Splash. A 16-year-old Juanita Gougis hits the water and swims down the lane. This is it: the California Interscholastic Federation state swimming competition. She trained with her older sister, her coach, for this moment.
However, Juanita is not like other student-athletes. She has sickle cell disease—a blood disorder that affects cells’ ability to absorb oxygen, leading to misshapen cells. It is accompanied by “pain crisis”—extreme outbursts of pain—due to deformed cells. Juanita’s pain crisis is mainly in her arms and legs.
Number five of seven children, she was raised by a single mother. The two learned together about the disease. “She’s more than my caregiver. She has to stand up and look out for me everywhere,” Juanita says.
Though diagnosed at age 2, she didn’t realize she had the disease until she was 12. “I thought it was a normal thing—people go to the hospital and have pain crisis. But nope, it’s just me!” she says.
“I was so proud I was a pioneer and got to try something new.”
Her hospital stays ranged from one week to a month, sometimes over major holidays. Due to her excessive absences, she had to repeat kindergarten. While her teachers were understanding, her peers were not. “Kids are cruel,” Juanita says.
When she entered high school, she was determined to keep her disease a secret. However, at her small, all-girls Catholic high school, her peers noticed. “Oh, I just had a really long doctor’s visit,” she would tell them.
Her secret would not be kept for long. During her freshman year, the Red Cross asked her to participate in a photo shoot to spread sickle cell awareness. “I think they thought it would be cute to come to my school,” she says. Unexpectedly, a Red Cross truck pulled up at her school’s gates. Her face was plastered on the side of the truck with the word DONATE underneath. “I was exposed!” she says, laughing.
Much to her surprise, the girls responded kindly—even asking if they could donate blood directly to her. Blood drive donations skyrocketed because of the campaign. “I was so appreciative,” she remembers. “It became a sisterhood.”
While in high school, she joined a swim team. “My heart was in swimming,” she says. “It was my passion. I hated it when I had to miss meets, and I felt like I had to work extra hard to compete with people.”
What happened next would finally give Juanita hope and, ultimately, change her life. With her mother’s urging, she volunteered to participate in a clinical study through The Lundquist Institute for a trial medication for sickle cell disease called Endari. There were no side effects expected, and the lead physician, Yutaka Niihara, MD, had worked with Juanita previously. “[On Endari], I started to notice that I wasn’t going to the hospital as much. I wasn’t experiencing a horrible pain crisis. I was starting to do the activities I loved,” she says, “I was actually starting to plan things.”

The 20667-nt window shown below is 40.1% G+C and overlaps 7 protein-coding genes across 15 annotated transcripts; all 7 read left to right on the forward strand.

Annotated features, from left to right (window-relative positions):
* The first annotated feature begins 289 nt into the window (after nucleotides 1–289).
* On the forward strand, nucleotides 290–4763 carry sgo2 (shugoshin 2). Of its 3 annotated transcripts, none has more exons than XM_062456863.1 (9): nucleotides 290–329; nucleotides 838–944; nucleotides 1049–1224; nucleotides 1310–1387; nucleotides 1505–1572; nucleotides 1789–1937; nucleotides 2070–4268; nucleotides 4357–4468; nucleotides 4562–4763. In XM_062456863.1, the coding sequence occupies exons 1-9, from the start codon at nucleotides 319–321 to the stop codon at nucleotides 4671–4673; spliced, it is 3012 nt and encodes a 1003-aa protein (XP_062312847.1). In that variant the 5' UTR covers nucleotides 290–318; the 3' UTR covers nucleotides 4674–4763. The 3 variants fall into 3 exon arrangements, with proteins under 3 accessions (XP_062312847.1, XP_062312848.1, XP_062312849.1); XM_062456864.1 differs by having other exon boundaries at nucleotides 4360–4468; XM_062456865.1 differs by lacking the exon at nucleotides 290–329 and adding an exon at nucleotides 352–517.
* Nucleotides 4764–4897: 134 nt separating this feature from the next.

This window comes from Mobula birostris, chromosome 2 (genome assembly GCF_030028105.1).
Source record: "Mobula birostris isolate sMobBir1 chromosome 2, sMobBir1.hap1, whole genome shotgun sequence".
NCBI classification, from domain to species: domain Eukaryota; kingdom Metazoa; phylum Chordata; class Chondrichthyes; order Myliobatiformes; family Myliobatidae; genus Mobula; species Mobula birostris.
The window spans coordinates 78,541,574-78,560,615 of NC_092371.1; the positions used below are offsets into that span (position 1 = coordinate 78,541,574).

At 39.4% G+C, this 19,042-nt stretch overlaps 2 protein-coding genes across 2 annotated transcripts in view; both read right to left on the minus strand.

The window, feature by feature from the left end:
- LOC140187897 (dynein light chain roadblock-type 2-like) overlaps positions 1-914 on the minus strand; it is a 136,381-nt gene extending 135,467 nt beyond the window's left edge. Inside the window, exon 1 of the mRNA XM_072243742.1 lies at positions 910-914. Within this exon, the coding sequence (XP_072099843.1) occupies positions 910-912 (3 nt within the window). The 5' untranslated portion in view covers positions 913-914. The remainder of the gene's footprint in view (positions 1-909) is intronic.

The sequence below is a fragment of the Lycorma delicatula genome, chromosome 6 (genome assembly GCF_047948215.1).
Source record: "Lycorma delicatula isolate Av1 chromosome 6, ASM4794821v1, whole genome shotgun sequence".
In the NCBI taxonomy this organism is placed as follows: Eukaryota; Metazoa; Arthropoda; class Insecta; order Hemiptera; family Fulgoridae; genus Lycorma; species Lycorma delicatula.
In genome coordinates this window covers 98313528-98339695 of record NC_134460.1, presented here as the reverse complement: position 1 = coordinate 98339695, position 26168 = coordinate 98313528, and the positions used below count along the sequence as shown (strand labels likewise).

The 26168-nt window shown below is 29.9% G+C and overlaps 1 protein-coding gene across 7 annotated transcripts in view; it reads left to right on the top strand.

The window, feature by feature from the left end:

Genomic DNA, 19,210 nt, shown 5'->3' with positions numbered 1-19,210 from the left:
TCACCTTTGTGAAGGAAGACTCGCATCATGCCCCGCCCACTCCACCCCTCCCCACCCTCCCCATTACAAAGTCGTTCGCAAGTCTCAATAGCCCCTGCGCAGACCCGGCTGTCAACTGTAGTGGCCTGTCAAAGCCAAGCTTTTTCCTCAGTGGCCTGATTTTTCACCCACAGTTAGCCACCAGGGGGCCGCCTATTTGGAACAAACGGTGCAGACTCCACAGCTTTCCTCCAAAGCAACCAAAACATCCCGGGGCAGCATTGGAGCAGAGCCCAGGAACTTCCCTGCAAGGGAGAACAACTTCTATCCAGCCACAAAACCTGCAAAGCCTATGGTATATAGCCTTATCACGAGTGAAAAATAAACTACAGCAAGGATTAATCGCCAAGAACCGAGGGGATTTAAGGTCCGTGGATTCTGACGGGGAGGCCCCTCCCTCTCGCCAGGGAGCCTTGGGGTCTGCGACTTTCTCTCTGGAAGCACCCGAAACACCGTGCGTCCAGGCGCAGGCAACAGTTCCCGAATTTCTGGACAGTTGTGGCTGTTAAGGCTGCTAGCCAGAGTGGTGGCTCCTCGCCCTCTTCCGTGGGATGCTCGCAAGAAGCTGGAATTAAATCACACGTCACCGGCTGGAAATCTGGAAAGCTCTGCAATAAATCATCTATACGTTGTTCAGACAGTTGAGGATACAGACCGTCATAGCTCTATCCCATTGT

Endari is made of L-glutamine, an amino acid. “It’s like how some people take vitamin D—it’s already there, you’re just adding a little bit more,” she says. Endari helps red blood cells maintain oxygen, which leads to a decrease in pain.
Juanita’s testimony played a key role in getting the medication FDA-approved. “I was so proud I was a pioneer and got to try something new,” she says, especially because of the stigma surrounding sickle cell. Not only has she been told to “just take some Tylenol” during her hospital visits, but she’s also experienced prejudice—people with sickle cell disease are often labeled “drug seekers.”
“It’s getting better as more people learn, but it’s an uphill battle,” shares Juanita, who became a lifeguard manager so she could continue her passion. She also volunteered at a summer camp for kids with sickle cell. Her favorite part of the experience is “seeing these kids have fun and have a normal life and letting them know they aren’t alone.”
In addition to helping others, Juanita has three primary self-care practices: taking Endari, prioritizing her physical fitness and diet, and managing triggers—the cold and stress. “My family is like, ‘As long as she’s happy and warm, she’s good!’” she says.
Juanita, who thought she may not live past age 30, is 34 and “still kicking,” in her words. She takes hot-air balloon rides, parasails and even jumps out of airplanes. “I’m doing so much better. I’m going to the hospital only twice a year, and I’ve had years where I haven’t even gone.”
Juanita advises those with sickle cell to try Endari, as it enabled her to participate more fully in her own life. For those who don’t have the illness: “Learn, be more understanding and compassionate,” she advises. Even though she has watched dozens of “sickle cell warriors” pass, Juanita still manages to remain hopeful and realistic. As a little blue fish once suggested, she just keeps swimming.